Awareness of the need for greater diversity within brands and the creative industries has exploded in the last couple of years. In exactly the same way as with a new piece of technology, everyone wants it, everyone needs it and everyone is freaking out if they don’t have it.
However, as with any shiny new piece of tech, to reap all the benefits diversity can bring, you have to fully understand the importance of successful implementation. Just as the sudden introduction of a new intranet with no explanation or backup is destined for frustration and failure, so is assuming your company can become diverse without laying the groundwork.
Successful integration of diversity will transform your company, driving creativity and providing a competitive edge. I strongly believe diversity is an equal, if not more important, driver of innovation than any tech. This isn’t about dragging a cultural movement along because you feel you should; it’s about dragging your business into the 21st century.
Here are five ways that brands can successfully implement diversity within their company by treating it like a new technology.
When augmented and virtual reality arrived on the scene, brands and agencies were falling over themselves to get involved. Companies were forced to ask themselves serious questions, such as: “Is our traditional business equipped for the new era, or does it need an upgrade?” At the moment, the big buzz is around the metaverse—“It’s a place! It’s nirvana! It’s the answer to all our problems!”
Yet metaverse is simply a new marketing term for virtual experiences that have existed in gaming for years. Can you imagine how powerful it would be if we could channel the same kind of excitement into diversity that we are currently feeling for the metaverse? And for that to happen, brands need to understand the colossal business benefits in diversity as well as the positive impact on culture and society—because simply knowing it’s the ethically right thing to do isn’t enough.
The code for modern culture is found in diversity. Brands need to know what’s happening right now—and inclusivity and representation is exactly what’s happening. People aren’t only using gender pronouns correctly because they care, they’re using them correctly so they can participate in modern society. Having a workforce at the forefront of cultural change, and having innovation embedded into your business, should be every brand’s main goal to stay relevant, salient and competitive. You need to be able to spot the innovation areas and where you can get the advantage. You need to be able to relate to your audiences and to realize when that audience has changed or grown. Bottom line? It’s impossible to do any of that if your workforce all identifies in the same way.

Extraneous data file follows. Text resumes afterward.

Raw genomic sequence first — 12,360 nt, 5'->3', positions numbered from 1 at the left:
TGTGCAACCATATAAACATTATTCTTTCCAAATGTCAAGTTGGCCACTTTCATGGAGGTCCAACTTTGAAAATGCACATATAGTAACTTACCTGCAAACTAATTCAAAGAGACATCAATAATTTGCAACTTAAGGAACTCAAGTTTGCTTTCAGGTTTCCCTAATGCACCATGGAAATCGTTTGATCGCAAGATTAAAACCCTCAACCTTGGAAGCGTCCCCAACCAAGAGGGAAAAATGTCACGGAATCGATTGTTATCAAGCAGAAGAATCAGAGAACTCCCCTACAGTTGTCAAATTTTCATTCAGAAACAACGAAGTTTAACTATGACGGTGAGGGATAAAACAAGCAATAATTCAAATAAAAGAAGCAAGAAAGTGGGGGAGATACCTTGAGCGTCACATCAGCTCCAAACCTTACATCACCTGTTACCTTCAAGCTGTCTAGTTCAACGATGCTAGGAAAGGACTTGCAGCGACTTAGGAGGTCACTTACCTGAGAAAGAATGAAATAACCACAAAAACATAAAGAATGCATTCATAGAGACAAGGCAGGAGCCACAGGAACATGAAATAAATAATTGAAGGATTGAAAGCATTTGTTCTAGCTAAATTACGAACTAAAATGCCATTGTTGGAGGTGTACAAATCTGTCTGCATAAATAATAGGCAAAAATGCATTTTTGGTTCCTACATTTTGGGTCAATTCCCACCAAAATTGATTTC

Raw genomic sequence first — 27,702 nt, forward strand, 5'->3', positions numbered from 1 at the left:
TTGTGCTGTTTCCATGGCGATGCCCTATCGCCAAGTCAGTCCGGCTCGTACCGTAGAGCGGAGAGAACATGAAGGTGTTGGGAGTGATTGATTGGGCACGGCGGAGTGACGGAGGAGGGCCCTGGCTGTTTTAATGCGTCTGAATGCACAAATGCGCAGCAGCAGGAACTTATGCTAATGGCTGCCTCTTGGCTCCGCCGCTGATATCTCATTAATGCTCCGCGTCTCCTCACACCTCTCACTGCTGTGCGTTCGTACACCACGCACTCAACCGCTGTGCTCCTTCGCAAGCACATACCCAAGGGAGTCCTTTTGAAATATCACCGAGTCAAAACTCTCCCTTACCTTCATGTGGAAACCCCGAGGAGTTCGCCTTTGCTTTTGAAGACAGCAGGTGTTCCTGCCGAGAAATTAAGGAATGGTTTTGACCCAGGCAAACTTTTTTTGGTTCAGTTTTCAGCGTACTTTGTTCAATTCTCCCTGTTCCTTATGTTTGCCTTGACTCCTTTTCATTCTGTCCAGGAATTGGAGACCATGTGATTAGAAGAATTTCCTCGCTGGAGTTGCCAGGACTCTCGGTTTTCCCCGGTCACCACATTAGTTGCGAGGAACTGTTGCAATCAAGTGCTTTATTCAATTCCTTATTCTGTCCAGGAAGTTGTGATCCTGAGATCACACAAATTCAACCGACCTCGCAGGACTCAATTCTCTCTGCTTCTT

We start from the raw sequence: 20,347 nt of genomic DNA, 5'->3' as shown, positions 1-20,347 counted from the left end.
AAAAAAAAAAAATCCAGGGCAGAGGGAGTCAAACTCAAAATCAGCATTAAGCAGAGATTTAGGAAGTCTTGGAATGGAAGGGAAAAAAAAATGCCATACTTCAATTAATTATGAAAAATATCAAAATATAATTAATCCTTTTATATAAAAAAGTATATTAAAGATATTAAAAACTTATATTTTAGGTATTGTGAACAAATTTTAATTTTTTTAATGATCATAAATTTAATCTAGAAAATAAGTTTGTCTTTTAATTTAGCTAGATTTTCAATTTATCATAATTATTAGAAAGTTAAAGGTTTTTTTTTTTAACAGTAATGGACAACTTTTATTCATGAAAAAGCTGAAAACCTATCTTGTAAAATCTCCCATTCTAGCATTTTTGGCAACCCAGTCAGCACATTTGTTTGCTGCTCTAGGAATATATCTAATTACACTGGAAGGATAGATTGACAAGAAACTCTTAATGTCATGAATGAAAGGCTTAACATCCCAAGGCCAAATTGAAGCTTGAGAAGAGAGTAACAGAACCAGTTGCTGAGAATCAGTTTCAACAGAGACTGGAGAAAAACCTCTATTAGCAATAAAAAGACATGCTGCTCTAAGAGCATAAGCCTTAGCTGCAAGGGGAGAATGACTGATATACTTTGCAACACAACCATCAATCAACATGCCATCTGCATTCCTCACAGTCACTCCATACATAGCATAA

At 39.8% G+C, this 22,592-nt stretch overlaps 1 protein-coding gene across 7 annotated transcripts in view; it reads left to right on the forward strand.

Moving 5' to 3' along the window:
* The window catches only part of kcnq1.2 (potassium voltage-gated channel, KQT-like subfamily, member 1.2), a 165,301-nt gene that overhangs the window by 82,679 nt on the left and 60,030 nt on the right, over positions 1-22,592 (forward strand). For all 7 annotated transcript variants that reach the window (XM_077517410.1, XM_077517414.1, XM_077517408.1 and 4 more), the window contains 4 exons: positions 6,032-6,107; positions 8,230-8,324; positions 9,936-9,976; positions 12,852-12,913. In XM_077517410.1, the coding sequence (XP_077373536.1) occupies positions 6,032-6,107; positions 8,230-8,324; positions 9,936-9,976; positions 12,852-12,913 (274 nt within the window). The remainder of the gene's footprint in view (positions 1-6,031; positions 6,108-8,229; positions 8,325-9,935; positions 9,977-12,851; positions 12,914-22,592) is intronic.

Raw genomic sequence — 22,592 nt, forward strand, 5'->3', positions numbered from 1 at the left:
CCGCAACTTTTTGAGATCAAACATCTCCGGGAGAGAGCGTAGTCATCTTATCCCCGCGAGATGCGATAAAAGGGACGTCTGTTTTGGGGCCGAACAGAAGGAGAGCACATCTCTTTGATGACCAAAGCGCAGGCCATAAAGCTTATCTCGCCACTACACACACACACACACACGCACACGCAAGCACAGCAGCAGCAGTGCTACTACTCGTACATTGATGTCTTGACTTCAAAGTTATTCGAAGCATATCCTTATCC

Successfully implementing new technologies often demands a rethink of the entire company architecture: establishing supporting frameworks, rejigging ways of working, holding instructional workshops and updating everything from HR systems to company language. You have to educate your staff on new ways of working—and diversity demands exactly the same. It’s unacceptable to simply hire a DE&I officer and sit them prominently in the middle of the office, job done.
If your brand is failing to attract or retain diverse talent, there’s a faulty connection somewhere. Embedding diversity will take work as you’ll be trying to attract talent who may insist on an entire value change—but the journey to get there will be transformational. And part of that journey is being honest about your mistakes and where you’re falling short. For example, how does the company address cultural differences? What food does the canteen serve? What events are hosted? Which clients are represented? Taking accountability is confronting and challenging, and the work is never done because culture never stops adapting, growing and reinventing itself—just like tech. Everyone in our industry should find that slightly intimidating but also thrilling.
If you can’t build your own diversity program, open-source it. Work with other brands, agencies or organizations to build one together. Amsterdam’s Creative Jam Sessions is an event series that pushes for further diverse representation in the creative industries, while Black Strat is an online collective of Black strategists that share knowledge, resources, and inspiration. PlusPlusOne is the Netherlands first free industry-wide program that aims to increase the pool of underrepresented talent. Recognize your own limitations and invite external organizations in, such as Creative Equals, to help accelerate change. Open-sourcing diversity is a way to accelerate it without trying to control it.